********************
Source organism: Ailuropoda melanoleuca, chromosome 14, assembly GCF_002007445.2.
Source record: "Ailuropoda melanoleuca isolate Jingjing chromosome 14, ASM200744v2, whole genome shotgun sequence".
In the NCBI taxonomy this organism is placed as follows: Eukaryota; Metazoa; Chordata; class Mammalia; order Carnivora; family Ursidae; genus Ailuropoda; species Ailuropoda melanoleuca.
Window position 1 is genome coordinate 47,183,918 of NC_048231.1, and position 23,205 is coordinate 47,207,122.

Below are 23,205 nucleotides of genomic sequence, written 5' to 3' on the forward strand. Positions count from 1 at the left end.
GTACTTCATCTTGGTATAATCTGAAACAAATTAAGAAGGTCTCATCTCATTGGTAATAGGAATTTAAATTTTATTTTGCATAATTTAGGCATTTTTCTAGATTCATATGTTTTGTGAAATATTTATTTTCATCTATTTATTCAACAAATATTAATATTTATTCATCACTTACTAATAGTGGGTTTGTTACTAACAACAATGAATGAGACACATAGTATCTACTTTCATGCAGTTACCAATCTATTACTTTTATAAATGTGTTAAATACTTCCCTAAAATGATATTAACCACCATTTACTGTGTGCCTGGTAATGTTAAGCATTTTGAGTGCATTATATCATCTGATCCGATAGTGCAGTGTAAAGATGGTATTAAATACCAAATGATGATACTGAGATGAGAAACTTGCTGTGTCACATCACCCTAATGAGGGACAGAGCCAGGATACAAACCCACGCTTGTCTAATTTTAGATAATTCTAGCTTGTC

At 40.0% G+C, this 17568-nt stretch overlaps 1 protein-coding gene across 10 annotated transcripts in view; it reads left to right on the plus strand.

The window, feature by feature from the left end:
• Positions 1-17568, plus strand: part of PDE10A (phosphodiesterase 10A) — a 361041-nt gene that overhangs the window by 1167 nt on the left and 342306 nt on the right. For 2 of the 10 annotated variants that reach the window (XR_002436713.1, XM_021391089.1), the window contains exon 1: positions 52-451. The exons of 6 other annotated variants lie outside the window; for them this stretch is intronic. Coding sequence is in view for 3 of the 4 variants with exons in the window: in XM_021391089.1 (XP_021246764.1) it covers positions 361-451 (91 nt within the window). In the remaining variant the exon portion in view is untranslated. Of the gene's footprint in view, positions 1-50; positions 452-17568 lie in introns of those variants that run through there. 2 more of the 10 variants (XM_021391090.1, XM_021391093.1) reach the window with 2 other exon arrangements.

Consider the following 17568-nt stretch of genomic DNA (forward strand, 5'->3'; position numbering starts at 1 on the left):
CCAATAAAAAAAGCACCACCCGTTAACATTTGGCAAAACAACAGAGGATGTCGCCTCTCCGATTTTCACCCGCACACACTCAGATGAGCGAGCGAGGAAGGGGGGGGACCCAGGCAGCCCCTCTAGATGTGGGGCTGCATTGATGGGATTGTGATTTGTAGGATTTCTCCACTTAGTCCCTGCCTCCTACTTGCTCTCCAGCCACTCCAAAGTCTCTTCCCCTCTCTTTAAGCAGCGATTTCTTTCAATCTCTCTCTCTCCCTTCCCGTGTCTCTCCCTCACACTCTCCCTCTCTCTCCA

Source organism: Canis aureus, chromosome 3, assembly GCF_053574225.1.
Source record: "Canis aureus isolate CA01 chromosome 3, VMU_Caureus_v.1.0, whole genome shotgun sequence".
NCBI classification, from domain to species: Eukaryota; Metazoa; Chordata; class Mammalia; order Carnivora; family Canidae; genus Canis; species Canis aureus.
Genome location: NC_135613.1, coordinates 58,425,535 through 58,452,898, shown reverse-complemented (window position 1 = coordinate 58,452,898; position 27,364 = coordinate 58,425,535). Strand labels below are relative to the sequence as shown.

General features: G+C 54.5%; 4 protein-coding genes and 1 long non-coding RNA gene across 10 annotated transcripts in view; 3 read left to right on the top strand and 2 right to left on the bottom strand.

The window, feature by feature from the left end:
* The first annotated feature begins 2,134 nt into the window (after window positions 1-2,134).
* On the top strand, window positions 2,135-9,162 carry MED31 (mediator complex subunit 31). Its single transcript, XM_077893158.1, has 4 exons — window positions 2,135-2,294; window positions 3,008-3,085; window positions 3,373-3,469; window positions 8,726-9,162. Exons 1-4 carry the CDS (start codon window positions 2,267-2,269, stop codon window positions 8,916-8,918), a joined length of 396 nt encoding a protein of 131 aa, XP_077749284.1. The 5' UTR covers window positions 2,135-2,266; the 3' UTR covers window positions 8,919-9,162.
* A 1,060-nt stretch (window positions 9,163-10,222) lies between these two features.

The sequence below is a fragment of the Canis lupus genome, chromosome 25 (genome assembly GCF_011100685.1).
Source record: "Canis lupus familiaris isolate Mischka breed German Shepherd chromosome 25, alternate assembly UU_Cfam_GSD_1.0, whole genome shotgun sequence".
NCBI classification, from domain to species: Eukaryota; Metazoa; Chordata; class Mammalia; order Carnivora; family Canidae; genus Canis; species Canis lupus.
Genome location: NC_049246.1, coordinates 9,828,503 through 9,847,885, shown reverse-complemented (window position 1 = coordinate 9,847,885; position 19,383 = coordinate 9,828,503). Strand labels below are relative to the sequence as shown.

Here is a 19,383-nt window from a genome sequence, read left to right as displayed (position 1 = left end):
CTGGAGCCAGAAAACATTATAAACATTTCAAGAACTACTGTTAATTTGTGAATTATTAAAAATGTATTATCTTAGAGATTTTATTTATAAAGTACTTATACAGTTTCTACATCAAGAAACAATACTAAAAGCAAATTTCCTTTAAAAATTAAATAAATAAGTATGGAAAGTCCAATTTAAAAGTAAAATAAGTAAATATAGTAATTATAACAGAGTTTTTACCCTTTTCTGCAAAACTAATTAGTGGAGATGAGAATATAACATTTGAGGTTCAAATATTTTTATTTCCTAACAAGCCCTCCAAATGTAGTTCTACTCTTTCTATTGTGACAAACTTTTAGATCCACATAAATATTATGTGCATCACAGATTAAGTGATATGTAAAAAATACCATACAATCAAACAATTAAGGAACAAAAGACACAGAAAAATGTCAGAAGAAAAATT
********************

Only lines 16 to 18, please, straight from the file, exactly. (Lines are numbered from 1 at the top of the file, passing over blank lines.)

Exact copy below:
General features: G+C 54.5%; 4 protein-coding genes and 1 long non-coding RNA gene across 10 annotated transcripts in view; 3 read left to right on the top strand and 2 right to left on the bottom strand.

The window, feature by feature from the left end:
* The first annotated feature begins 2,134 nt into the window (after window positions 1-2,134).